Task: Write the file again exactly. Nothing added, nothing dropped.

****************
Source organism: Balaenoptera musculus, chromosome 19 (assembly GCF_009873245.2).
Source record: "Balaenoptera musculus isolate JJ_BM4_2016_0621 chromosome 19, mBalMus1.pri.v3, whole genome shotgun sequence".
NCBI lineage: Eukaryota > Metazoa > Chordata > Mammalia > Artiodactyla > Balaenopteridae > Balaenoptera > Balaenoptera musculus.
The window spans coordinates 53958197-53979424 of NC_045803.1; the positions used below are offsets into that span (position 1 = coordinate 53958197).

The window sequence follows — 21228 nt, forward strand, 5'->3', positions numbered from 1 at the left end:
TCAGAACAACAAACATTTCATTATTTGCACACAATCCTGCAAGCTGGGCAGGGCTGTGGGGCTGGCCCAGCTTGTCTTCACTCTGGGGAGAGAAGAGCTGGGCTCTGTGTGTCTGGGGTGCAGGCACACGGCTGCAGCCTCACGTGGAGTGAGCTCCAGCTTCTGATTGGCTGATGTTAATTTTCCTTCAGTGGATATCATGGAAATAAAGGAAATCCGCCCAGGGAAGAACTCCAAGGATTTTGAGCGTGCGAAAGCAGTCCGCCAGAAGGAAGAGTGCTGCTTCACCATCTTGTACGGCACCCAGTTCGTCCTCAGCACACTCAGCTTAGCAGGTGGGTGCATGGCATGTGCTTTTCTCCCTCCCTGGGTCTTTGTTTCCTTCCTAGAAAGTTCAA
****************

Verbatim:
Source organism: Balaenoptera musculus, chromosome 19 (assembly GCF_009873245.2).
Source record: "Balaenoptera musculus isolate JJ_BM4_2016_0621 chromosome 19, mBalMus1.pri.v3, whole genome shotgun sequence".
NCBI lineage: Eukaryota > Metazoa > Chordata > Mammalia > Artiodactyla > Balaenopteridae > Balaenoptera > Balaenoptera musculus.
The window spans coordinates 53958197-53979424 of NC_045803.1; the positions used below are offsets into that span (position 1 = coordinate 53958197).

The window sequence follows — 21228 nt, forward strand, 5'->3', positions numbered from 1 at the left end:
TCAGAACAACAAACATTTCATTATTTGCACACAATCCTGCAAGCTGGGCAGGGCTGTGGGGCTGGCCCAGCTTGTCTTCACTCTGGGGAGAGAAGAGCTGGGCTCTGTGTGTCTGGGGTGCAGGCACACGGCTGCAGCCTCACGTGGAGTGAGCTCCAGCTTCTGATTGGCTGATGTTAATTTTCCTTCAGTGGATATCATGGAAATAAAGGAAATCCGCCCAGGGAAGAACTCCAAGGATTTTGAGCGTGCGAAAGCAGTCCGCCAGAAGGAAGAGTGCTGCTTCACCATCTTGTACGGCACCCAGTTCGTCCTCAGCACACTCAGCTTAGCAGGTGGGTGCATGGCATGTGCTTTTCTCCCTCCCTGGGTCTTTGTTTCCTTCCTAGAAAGTTCAA